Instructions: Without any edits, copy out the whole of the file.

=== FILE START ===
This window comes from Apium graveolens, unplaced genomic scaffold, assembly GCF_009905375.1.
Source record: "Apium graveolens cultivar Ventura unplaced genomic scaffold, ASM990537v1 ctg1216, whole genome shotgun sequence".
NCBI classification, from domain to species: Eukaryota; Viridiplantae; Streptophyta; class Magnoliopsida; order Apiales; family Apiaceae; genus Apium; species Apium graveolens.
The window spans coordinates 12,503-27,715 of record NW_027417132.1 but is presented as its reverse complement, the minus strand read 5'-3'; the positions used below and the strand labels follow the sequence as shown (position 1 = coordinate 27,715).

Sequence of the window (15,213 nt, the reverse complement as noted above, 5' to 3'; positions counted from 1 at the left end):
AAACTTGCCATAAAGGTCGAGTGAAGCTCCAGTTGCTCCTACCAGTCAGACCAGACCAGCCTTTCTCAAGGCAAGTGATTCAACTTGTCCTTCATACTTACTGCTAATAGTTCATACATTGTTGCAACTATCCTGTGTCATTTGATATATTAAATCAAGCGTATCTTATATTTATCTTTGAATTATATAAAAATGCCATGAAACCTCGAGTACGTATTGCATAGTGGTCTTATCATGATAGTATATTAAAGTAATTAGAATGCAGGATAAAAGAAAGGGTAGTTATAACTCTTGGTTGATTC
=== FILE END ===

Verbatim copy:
This window comes from Apium graveolens, unplaced genomic scaffold, assembly GCF_009905375.1.
Source record: "Apium graveolens cultivar Ventura unplaced genomic scaffold, ASM990537v1 ctg1216, whole genome shotgun sequence".
NCBI classification, from domain to species: Eukaryota; Viridiplantae; Streptophyta; class Magnoliopsida; order Apiales; family Apiaceae; genus Apium; species Apium graveolens.
The window spans coordinates 12,503-27,715 of record NW_027417132.1 but is presented as its reverse complement, the minus strand read 5'-3'; the positions used below and the strand labels follow the sequence as shown (position 1 = coordinate 27,715).

Sequence of the window (15,213 nt, the reverse complement as noted above, 5' to 3'; positions counted from 1 at the left end):
AAACTTGCCATAAAGGTCGAGTGAAGCTCCAGTTGCTCCTACCAGTCAGACCAGACCAGCCTTTCTCAAGGCAAGTGATTCAACTTGTCCTTCATACTTACTGCTAATAGTTCATACATTGTTGCAACTATCCTGTGTCATTTGATATATTAAATCAAGCGTATCTTATATTTATCTTTGAATTATATAAAAATGCCATGAAACCTCGAGTACGTATTGCATAGTGGTCTTATCATGATAGTATATTAAAGTAATTAGAATGCAGGATAAAAGAAAGGGTAGTTATAACTCTTGGTTGATTC